by Rep. Dave Yacovone
To some people, traditions are very important. To suggest abandoning the traditional ham dinner on Easter might create a revolution of sorts for some families, for others, it is no big deal.
There are some in the Legislature who like tradition. Me, not so much really. A conversation came up recently regarding allowing legislators to work remotely from home. During the pandemic, it has been permissible to work from home if you had COVID-19 or needed to quarantine or had a family member who had it.
In the Legislature, the rules committee acts as if it is a governing body for a corporation. As its name might imply, it proposes rules to govern the day-to-day operations of the House. The full House votes on whether to accept them. Recently, the committee decided to allow legislators with disabilities to work from home with the approval of the speaker.
During the discussion, one legislator stood up, and while indicating she would vote for the measure, she expressed reservations, in part because it was a break from tradition, and in part because she believed working remotely was not an effective way to represent voters.
Everyone is entitled to their own opinion, of course, but I saw it differently. Tradition for the sake of tradition is not the way to run an organization. With modern tools, such as Zoom, to assist with remote communications, why wouldn’t we let someone work from home who was ill, was fighting harsh weather or was needed on the home front to help with a sick family member? The world is different today than it was many years ago when legislative rules were drafted requiring legislators to work in person.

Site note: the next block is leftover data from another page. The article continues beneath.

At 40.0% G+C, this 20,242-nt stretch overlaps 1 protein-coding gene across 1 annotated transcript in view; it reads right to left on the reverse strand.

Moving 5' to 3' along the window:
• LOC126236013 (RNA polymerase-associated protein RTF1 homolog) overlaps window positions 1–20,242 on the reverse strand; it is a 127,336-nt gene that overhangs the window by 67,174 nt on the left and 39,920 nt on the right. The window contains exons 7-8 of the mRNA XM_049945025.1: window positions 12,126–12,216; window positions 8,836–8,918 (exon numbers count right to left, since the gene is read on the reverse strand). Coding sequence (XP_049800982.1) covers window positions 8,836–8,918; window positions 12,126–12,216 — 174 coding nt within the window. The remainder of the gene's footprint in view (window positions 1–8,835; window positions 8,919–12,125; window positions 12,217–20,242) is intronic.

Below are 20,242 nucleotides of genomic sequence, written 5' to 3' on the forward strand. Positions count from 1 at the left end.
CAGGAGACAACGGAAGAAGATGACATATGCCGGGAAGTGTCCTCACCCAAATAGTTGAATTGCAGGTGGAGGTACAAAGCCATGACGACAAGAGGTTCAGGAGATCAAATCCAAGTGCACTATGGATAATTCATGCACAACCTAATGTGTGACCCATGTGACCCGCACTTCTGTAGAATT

To be sure some legislators are social gadflies who love the backslapping and face-to-face kibitzing that goes on in the Statehouse. While they like that kind of work does not mean they should impose it on everyone else. Some legislators can make a persuasive point with a pencil or a computer just as effectively as a backslapper can.
I appreciate that rules are needed but forcing legislators to work at the Statehouse in this age of remote work makes little sense.
The business world, where it makes sense, has adopted remote working because they see it as being efficient. The Legislature needs to do the same. In my opinion, anyone who thinks a legislator cannot work effectively from home remotely has a narrow view. In working remotely, legislators can multitask and watch other committees that are debating issues in real-time.
Yes, traditions are nice but the times we are in demand more than embracing what is comfortable.
The author, a Morrisville resident, represents Morristown, Elmore, Woodbury and Worcester in the Vermont House. He is a Democrat.